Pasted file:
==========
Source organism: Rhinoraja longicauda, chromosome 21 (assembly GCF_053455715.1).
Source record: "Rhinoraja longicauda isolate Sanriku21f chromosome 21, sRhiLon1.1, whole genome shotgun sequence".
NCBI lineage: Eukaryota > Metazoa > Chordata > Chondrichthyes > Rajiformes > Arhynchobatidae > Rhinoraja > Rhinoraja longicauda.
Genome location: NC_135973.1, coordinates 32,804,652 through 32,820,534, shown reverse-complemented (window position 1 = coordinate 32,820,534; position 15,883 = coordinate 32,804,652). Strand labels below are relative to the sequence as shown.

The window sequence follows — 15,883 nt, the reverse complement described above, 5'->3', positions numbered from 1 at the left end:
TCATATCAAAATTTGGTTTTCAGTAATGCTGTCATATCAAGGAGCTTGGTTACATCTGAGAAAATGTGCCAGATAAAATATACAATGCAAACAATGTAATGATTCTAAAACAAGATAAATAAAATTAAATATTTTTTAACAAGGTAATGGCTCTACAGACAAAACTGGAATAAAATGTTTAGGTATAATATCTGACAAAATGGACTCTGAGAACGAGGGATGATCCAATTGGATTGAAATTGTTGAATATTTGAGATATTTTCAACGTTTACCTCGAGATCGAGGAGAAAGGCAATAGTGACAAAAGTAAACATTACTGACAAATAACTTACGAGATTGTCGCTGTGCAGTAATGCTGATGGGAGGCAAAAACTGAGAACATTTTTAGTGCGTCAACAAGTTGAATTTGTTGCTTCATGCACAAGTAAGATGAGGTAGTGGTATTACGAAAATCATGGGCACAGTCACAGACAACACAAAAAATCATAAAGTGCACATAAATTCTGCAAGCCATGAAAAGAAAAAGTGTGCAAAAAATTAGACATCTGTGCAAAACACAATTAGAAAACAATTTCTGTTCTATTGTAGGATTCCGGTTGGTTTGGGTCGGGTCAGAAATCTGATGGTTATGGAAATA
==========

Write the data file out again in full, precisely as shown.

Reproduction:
Source organism: Rhinoraja longicauda, chromosome 21 (assembly GCF_053455715.1).
Source record: "Rhinoraja longicauda isolate Sanriku21f chromosome 21, sRhiLon1.1, whole genome shotgun sequence".
NCBI lineage: Eukaryota > Metazoa > Chordata > Chondrichthyes > Rajiformes > Arhynchobatidae > Rhinoraja > Rhinoraja longicauda.
Genome location: NC_135973.1, coordinates 32,804,652 through 32,820,534, shown reverse-complemented (window position 1 = coordinate 32,820,534; position 15,883 = coordinate 32,804,652). Strand labels below are relative to the sequence as shown.

The window sequence follows — 15,883 nt, the reverse complement described above, 5'->3', positions numbered from 1 at the left end:
TCATATCAAAATTTGGTTTTCAGTAATGCTGTCATATCAAGGAGCTTGGTTACATCTGAGAAAATGTGCCAGATAAAATATACAATGCAAACAATGTAATGATTCTAAAACAAGATAAATAAAATTAAATATTTTTTAACAAGGTAATGGCTCTACAGACAAAACTGGAATAAAATGTTTAGGTATAATATCTGACAAAATGGACTCTGAGAACGAGGGATGATCCAATTGGATTGAAATTGTTGAATATTTGAGATATTTTCAACGTTTACCTCGAGATCGAGGAGAAAGGCAATAGTGACAAAAGTAAACATTACTGACAAATAACTTACGAGATTGTCGCTGTGCAGTAATGCTGATGGGAGGCAAAAACTGAGAACATTTTTAGTGCGTCAACAAGTTGAATTTGTTGCTTCATGCACAAGTAAGATGAGGTAGTGGTATTACGAAAATCATGGGCACAGTCACAGACAACACAAAAAATCATAAAGTGCACATAAATTCTGCAAGCCATGAAAAGAAAAAGTGTGCAAAAAATTAGACATCTGTGCAAAACACAATTAGAAAACAATTTCTGTTCTATTGTAGGATTCCGGTTGGTTTGGGTCGGGTCAGAAATCTGATGGTTATGGAAATA